Was he a god-like genius, Romantic avatar, megalomaniac monster, compulsive warmonger or just a nasty little dictator? Whilst he displayed elements of these traits at certain times, Napoleon was none of these things. He was a man, and as Adam Zamoyski presents him in this landmark biography, a rather ordinary one at that. He exhibited some extraordinary qualities during some phases of his life but it is hard to credit genius to a general who presided over the worst and self-inflicted disaster in military history and who single-handedly destroyed the great enterprise he and others had toiled so hard to construct.
A brilliant tactician, he was no strategist. But nor was Napoleon an evil monster. He could be selfish and violent but there is no evidence of him wishing to inflict suffering gratuitously. His motives were mostly praiseworthy and his ambition no greater than that of contemporaries such as Alexander I of Russia, Wellington, Nelson, Metternich, Blucher, Bernadotte and many more. What made his ambition exceptional was the scope it was accorded by circumstance.
Adam Zamoyski strips away the lacquer of prejudice and places Napoleon the man within the context of his times. In the s, a young Napoleon entered a world at war, a bitter struggle for supremacy and survival with leaders motivated by a quest for power and by self-interest. He did not start this war but dominated his life and continued, with one brief interruption, until his final defeat in It does not justify or condemn but seeks instead to understand Napoleon's extraordinary trajectory.
The Long Shadow of Waterloo explores how Waterloo was remembered by the various nations involved, including the French, British, Germans, the influence it had on these nations and others, including the USA and how this changed over the years following the battle. The Battle of Waterloo ended a century of war between France and Great Britain and became a key part of their national identity, serving their political needs as the battle was refought throughout the 19th century in politics, books and art to create the myth of Waterloo.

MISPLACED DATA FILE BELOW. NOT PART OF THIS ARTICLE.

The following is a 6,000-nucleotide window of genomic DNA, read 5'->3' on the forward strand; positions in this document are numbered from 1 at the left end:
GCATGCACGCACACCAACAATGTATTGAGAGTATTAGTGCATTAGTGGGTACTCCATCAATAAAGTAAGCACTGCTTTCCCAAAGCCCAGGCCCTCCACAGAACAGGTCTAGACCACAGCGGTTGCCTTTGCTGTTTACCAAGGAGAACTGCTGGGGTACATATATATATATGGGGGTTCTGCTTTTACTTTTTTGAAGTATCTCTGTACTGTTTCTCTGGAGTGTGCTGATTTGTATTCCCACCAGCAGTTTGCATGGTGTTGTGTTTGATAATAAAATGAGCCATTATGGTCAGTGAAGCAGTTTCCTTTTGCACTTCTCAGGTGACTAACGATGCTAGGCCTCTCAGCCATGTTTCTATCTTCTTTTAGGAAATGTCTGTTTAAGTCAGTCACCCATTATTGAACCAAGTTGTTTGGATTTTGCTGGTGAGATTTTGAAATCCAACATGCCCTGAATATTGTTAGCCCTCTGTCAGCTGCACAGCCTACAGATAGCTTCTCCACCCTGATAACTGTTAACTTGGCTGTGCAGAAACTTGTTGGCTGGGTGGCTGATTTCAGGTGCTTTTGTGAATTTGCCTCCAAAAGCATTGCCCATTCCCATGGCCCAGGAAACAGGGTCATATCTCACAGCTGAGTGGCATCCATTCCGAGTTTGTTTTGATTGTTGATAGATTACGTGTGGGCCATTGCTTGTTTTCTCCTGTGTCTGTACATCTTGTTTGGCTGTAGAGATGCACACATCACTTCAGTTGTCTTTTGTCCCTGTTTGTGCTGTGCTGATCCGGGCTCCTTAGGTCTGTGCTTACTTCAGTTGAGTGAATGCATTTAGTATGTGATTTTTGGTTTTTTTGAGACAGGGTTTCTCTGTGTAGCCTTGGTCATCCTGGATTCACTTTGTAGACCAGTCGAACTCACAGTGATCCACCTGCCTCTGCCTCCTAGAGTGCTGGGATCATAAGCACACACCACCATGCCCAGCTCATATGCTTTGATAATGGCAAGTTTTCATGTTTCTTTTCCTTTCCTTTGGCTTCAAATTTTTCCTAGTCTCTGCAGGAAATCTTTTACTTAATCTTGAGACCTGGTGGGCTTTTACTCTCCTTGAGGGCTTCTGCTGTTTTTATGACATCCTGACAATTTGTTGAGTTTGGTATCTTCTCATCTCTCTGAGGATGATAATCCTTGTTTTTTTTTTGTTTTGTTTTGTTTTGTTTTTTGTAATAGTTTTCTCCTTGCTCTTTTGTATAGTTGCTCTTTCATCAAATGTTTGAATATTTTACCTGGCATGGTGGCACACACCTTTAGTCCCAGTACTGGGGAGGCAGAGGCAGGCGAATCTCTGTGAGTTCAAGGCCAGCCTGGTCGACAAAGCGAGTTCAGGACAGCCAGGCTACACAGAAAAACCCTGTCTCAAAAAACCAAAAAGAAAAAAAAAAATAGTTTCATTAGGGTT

For Great Britain, Waterloo became a symbol of British hegemony while the multinational contribution to the battle was downplayed and for France it was remembered as a military disaster. Through looking at the history of the battle over the battle's significance in history, an insight is gained into how cultural myths and legends about a battle are made.
Wellington and Napoleon both tried to shape the memory of the battle to their advantage. Wellington propogated the myth that the British won despite being outnumbered by a huge French army, while Napoleon chose to blame his subordinates for the loss, in particular Emmanuel de Grouchy. Grouchy spent the next 60 years struggling to defend his honour, claiming that Napoleon's account of the battle written during his exile at Saint Helena was imaginary and intended to cover Napoleon's own mistakes during the campaign.
This book covers the battle's influence on figures such as Jomini and Clausewitz, military theorists who wanted to find the objective truth of Waterloo and use it as a guide for future wars, as well as Victor Hugo and Les Miserables who challenged the myths of battle to transform it into a win for France from which the Republic would emerge. The way Waterloo was used for entertainment is also explored, as battlefield tourists came from all over the world to vicariously experience the legendary battle through visualisations such as the travelling panoramas in England and poetry of Sir Walter Scott.